The Teenage Girl's Bedroom

The first installation of Things' Teenage Girl Series explores the rooms of teen girls all over the USA.  It takes the things like the seemingly trivial boy band posters and analyzes the importance of it to a teenage girl. In this series teenage girls from the United States talk about the importance of their bedroom. This post is a short essay to accompany my portion of the video:

When I was younger, I remember hearing that "someone's bedroom showed who they really are as a person" and as I search bedroom quotes in an attempt to find the origin of that saying, I remember how not too long ago my ideas for a bedroom didn't really represent me, but more represented how I wanted people (adults specifically) to view me. When I was thirteen, up until six or seven months ago, my goal in life was to renovate my room. I had abandoned my 'shabby chic' phase (while fostering a hatred for the word chic) and attempted to convert my room into a black and white minimalists' paradise. As nice as minimalist interior design is, that wasn't 'who I really was' as a thirteen or fourteen year old. It was, however, an exact representation of who I wanted to be seen as.
Around that time, I had started taking my photoraphic work seriously and VERY QUICKLY I realized that teenagers don't normally have a space in the 'grown up' world of photography. So everything I did was to make myself seem legitimate in the eyes of adults. And to top it off, males dominated the fashion photography industry - so I banned myself from any stereotypically "girly" things. For example I wanted to trade my floral sheets for boring plain ones. I refused to ever succumb to the Bieber craze or even look at a boy band - much like Louise is in Bob's Burgers when she has her first crush on a boy band member although she is this supposedly tough "tom-boy" figure that would never like a boy band - and so through this I assumed not acting stereotypically my age and gender (being a girl  is MUCH different than being a teenage girl) would make me more legitimate in the eyes of those who ruled the industry I wanted a career in: Older (White) Men. OWM own the the fashion photography industry and that eventually turned into me shaping my life to fit a mold that I hoped would be acceptable to them.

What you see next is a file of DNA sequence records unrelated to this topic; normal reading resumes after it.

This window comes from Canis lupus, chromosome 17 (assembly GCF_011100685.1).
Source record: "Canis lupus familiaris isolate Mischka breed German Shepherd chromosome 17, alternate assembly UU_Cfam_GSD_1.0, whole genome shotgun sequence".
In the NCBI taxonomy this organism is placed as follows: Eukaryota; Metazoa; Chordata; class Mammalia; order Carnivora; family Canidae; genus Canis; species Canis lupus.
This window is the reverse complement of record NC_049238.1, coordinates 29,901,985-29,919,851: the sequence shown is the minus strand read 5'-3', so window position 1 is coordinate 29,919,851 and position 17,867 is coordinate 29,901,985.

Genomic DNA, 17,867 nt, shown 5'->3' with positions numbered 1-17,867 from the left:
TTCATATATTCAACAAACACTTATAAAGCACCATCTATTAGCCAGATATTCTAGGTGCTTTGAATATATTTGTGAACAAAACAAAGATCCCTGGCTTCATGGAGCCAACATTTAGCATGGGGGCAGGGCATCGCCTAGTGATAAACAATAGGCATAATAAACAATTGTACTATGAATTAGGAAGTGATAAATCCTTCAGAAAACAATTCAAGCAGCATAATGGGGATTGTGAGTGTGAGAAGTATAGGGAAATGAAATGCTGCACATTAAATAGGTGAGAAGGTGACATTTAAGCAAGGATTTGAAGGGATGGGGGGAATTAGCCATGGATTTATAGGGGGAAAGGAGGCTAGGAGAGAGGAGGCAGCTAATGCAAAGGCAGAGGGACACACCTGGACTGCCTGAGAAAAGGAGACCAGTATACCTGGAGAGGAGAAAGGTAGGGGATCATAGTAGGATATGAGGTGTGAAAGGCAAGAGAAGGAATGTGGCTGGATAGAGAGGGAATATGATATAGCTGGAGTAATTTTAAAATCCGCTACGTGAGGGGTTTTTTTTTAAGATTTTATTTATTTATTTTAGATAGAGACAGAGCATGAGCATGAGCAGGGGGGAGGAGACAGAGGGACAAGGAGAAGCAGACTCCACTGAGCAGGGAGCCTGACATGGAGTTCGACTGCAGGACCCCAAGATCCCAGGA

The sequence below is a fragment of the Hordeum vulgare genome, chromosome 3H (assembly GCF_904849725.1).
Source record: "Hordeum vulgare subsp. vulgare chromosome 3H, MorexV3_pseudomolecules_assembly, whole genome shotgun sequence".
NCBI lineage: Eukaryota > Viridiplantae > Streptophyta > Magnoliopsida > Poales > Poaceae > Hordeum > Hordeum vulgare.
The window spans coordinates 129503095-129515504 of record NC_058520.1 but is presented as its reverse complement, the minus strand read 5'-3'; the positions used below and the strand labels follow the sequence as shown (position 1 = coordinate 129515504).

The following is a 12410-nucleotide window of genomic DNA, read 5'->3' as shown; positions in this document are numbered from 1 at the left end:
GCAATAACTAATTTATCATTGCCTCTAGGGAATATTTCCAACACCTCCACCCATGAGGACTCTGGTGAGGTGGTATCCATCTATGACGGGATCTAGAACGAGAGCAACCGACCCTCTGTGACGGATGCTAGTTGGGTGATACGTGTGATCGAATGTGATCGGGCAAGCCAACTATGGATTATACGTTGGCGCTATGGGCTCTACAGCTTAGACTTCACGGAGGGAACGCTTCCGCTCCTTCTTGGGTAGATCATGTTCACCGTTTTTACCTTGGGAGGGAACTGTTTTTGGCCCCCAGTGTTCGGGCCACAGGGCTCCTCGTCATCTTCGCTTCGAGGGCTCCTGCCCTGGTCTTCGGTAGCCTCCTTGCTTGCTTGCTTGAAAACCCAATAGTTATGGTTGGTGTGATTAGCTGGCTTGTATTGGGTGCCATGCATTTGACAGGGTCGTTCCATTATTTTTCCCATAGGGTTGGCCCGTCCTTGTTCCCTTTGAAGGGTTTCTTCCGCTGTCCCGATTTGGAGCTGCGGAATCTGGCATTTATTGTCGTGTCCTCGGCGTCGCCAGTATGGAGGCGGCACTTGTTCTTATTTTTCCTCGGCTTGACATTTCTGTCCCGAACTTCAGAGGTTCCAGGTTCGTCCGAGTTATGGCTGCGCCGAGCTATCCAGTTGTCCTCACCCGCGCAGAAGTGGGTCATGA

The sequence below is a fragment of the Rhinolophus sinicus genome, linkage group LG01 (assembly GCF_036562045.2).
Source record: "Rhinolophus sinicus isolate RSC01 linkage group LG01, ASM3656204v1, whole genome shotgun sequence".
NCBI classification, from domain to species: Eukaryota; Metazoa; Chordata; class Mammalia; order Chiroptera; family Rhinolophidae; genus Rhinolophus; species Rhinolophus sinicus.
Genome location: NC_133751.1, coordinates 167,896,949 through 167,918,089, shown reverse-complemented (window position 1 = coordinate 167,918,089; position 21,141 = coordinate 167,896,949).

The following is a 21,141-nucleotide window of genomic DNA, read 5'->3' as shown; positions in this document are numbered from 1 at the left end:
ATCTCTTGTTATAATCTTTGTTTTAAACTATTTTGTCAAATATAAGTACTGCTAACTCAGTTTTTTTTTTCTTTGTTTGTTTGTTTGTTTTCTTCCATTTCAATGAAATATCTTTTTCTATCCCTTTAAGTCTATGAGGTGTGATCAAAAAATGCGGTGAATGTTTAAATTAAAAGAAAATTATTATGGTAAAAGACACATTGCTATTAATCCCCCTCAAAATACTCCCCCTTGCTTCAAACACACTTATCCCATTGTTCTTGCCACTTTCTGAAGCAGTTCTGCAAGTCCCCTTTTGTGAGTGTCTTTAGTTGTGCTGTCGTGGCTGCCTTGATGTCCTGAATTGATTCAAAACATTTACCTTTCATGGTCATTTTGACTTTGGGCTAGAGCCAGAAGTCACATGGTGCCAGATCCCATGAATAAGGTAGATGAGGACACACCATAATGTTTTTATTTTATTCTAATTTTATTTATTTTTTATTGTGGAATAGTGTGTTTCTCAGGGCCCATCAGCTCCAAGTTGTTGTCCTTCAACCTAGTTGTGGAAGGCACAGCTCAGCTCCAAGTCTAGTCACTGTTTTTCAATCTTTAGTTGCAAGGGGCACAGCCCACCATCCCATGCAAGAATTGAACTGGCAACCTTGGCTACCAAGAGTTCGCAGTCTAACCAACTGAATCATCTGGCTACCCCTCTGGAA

It wasn't until I started getting into artists like Mayan Toledano and Julia Baylis - who are both awesome at teen-feminine and dreamy set design - that I realized having an adult-ish looking bedroom isn't what makes me a legitimate artist or person. Heavily inspired by Mayan's set design (and article) I decided to design a more dreamy and pink space that represented me - hence the above video. Whenever I lay in my floral sheets or gaze at my wall of printed out pictures of Marina and the Diamonds adorned with pink light up roses,  I finally exist in a space where my ideas are valid, where I can indulge in being a teenage girl; I can exist in a space that is for me and only for me. 

In the words of Mayan my bedroom "helps me create my own world"

Visuals: Penny Mack and Sienna Kwami
Text: Sienna Kwami
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